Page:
Philippine president delivers anti-China speech to Australian parliament

The Australian Labor government of Prime Minister Anthony Albanese rolled out the red carpet on Thursday for Philippine President Ferdinand “Bongbong” Marcos Jr, who became his country’s first leader to address a joint sitting of the Australian parliament.

Australian Prime Minister Anthony Albanese and Philippine President Ferdinand Marcos Jr [Photo: X/Twitter @albomp]

Marcos’s speech soon made clear why he was feted. Without explicitly naming China, he launched into a thinly-veiled denunciation of Beijing while focussing on the strengthening of military ties between the two American allies as part of the US-led preparations for war against China.

“We must come together as partners to face the common challenges confronting the region. Not one single country can do this by itself. No single force alone can counter them by themselves,” he declared.

The speech was replete with the stock phrases employed by Washington to condemn so-called China expansionism and aggression. The Philippines, he declared, was “on the frontline against actions that undermine regional peace, erode regional stability, and threaten regional success.” The Philippines and Australia had to “join forces, together with our partners, in the face of threats to the rule of law, to stability, and to peace.”

In reality, it is the US that has profoundly destabilised the entire region. It has consolidated military alliances and partnerships that encircle China, which it regards as the chief threat to its global hegemony. The repeated references to the “rule of law” and the international “rules-based order” are to the global framework established by US imperialism in the aftermath of World War II in which Washington sets the rules to advance its interests.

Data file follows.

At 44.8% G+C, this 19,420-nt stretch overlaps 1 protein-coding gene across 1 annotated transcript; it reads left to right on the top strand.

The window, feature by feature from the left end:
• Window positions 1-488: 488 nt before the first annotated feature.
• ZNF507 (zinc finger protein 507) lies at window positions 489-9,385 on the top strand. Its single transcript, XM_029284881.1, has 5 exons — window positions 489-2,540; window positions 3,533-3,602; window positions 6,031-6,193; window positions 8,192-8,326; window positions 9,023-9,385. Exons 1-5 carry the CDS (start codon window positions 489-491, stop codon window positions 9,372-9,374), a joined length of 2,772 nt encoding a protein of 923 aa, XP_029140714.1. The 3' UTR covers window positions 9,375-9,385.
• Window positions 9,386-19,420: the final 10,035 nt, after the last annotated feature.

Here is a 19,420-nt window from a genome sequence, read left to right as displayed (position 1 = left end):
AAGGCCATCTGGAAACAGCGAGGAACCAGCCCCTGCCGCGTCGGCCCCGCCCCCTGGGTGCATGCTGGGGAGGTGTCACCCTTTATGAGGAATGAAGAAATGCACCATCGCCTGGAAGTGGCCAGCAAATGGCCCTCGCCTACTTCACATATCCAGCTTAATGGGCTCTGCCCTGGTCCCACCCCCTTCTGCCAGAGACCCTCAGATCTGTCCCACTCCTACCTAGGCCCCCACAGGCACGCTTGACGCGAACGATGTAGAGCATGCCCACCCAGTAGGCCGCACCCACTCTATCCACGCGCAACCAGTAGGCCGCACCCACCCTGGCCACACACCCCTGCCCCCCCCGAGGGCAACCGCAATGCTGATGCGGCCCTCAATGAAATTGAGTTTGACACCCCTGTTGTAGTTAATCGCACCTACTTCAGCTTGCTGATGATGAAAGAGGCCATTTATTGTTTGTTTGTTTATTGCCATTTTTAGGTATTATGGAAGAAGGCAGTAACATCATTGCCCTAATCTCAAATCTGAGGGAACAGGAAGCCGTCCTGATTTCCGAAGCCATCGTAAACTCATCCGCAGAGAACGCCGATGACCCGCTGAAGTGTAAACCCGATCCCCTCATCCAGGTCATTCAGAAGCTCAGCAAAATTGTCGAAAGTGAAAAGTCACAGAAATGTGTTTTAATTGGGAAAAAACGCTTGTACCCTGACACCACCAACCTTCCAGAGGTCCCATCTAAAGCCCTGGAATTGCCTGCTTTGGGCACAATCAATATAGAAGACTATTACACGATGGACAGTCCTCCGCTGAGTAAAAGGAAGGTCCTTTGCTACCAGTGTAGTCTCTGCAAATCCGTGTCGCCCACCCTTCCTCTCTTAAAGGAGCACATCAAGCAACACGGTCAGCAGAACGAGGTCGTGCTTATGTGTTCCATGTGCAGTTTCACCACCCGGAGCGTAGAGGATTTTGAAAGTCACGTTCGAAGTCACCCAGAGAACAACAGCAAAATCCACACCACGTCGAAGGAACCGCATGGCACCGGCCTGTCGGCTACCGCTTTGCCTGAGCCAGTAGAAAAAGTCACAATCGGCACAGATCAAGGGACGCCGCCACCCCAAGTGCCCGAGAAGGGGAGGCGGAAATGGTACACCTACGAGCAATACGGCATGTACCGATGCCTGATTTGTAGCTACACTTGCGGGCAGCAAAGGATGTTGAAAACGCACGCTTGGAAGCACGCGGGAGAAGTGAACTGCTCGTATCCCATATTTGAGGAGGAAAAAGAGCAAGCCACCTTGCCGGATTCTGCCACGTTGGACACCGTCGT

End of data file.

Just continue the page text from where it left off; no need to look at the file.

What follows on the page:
The Philippines, a former American colony, has been a critical component of Washington’s increasingly aggressive confrontation with Beijing, in the South China Sea in particular. Marcos emphatically declared that he would defend the “sovereign rights” of the Philippines—a reference to its territorial disputes with China. “I will not allow any attempt by any foreign power to take even one square inch of our sovereign territory,” he told the parliament.

Over the past decade, the US has deliberately inflamed long-running disputes in the South China Sea between China and its neighbours. It used the Philippines as a proxy in the Permanent Court of Arbitration to challenge Chinese maritime claims under UN Convention on the Law of the Sea (UNCLOS)—a law Washington has never ratified. The 2016 ruling decided on the status of waters surrounding the various reefs, atolls and features in the South China Sea, not on territorial ownership or sovereignty.

Since he came to power in 2022, Marcos has ended the efforts of the previous president, Rodrigo Duterte, to ease tensions with China. He has revived and extended US basing arrangements in the Philippines, including those directly adjacent to the South China Sea, as well as joint war games with the US military. His administration and the Albanese government, which is deeply committed to the US war drive against China, are singing from the same songbook.

From the outset, Marcos’s speech was steeped in militarism, hailing the actions of the Philippines and Australia during World War II in combating Japan, to justify closer military ties today. He hailed the joint military drills, Exercise Alon, held last August. By far the largest war games between the two countries, they involved 560 Filipino soldiers and 1,200 Australian military personnel, and also 120 US Marines. The exercise focussed on amphibious operations—nominally defensive, but it was a trial run for potential efforts to seize Chinese-controlled islets in the South China Sea.